• What you have in order to get it.

What kind of database technology you have? What kind of infrastucture? Is your team fully trained in the database technology? Is your team better capable of building a database-aegnostic solution?

  • Time for get it.

No secrets about that.

  • Architecture.

Is your solution required to be distributed onto several locations? is your solution required to use remote communications? is your solution working on several database servers, or possibly using a cluster-based architecture?

  • Mainteinance.

How much is the application required to change? do you have personal specifically trained for maintain the solution?

  • Change Management.

Do you see your database technology will change at a short, middle, long time? do you see will be required to migrate the solution frequently?

  • Cost

How much will cost to implement that solution using one or another strategy?

The overall of those points will drive the answer. So you have to care each of this points when making a decision about using or not any strategy. There are cases where using of stored procedures are better than application-layer managed queries, and others when, conducting queries and using an application-layer based solution is best.

Using of stored procedures tends to be more addequate when:

  1. Your database technology isn’t provided to change at a short time.
  2. Your database technology can handle parallelized operations, table partitions or anything else strategy for divide the workload onto several processors, memory and resources (clustering, grid).
  3. Your database technology is fully integrated with the stored proceduce definition language, that is, support is inside the database engine.
  4. You have a development team who aren’t afraid about using a procedural language (3rd. Generation language) for getting a result.
  5. Operations you wanna achieve are built-in or supported inside the database (Exporting to XML data, managing data integrity and coherence appropiately with triggers, scheduled operations, etc).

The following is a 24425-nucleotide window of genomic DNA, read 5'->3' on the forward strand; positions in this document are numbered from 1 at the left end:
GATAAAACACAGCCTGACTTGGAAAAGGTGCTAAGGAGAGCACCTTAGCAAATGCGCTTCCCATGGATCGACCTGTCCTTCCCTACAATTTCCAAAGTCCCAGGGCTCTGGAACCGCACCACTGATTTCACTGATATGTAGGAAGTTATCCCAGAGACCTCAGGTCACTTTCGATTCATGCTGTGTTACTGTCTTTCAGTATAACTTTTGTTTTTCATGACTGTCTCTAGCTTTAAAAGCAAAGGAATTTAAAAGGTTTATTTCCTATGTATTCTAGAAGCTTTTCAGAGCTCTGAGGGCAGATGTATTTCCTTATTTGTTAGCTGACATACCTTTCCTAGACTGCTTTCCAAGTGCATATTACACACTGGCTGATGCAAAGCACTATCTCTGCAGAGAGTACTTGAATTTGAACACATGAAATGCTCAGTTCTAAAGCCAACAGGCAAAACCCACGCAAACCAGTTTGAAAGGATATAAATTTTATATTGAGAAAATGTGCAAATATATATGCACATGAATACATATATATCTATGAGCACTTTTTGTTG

6. Portability isn’t an important issue and you do not whatch a technology change at a short time into your organization, even, it is not desirable. Generally, portability is seen like a milestone by the application-driven and layered-oriented developers. From my point of view, portability isn’t an issue when your application isn’t required to be deployed for several platforms, less when there are no reasons for making a technology change, or the effort for migrating all the organizational data is higher than the benefit for making a change. What you can win by using an application-layer driven approach (portability) you can loose in performance and value obtained from your database (Why to spend thousands of dollars for to get a Ferrari that you’ll drive no more than 60 milles/hr?).
  7. Performance is an issue. First: In several cases, you can achieve better results by using a single stored procedure call than multiple requests for data from another application. Moreover, some characteristics you need to perform may be built-in your database and its use less expensive in terms of workload. When you use an application-layer driven solution you have to take in account the cost associated to make database connections, making calls to the database, network traffic, data wrapping (i.e., using either Java or .NET, there is an implicit cost when using JDBC/ADO.NET calls as you have to wrap your data into objects that represents the database data, so instantiation has an associated cost in terms of processing, memory, and network when data comes from and goes to outside).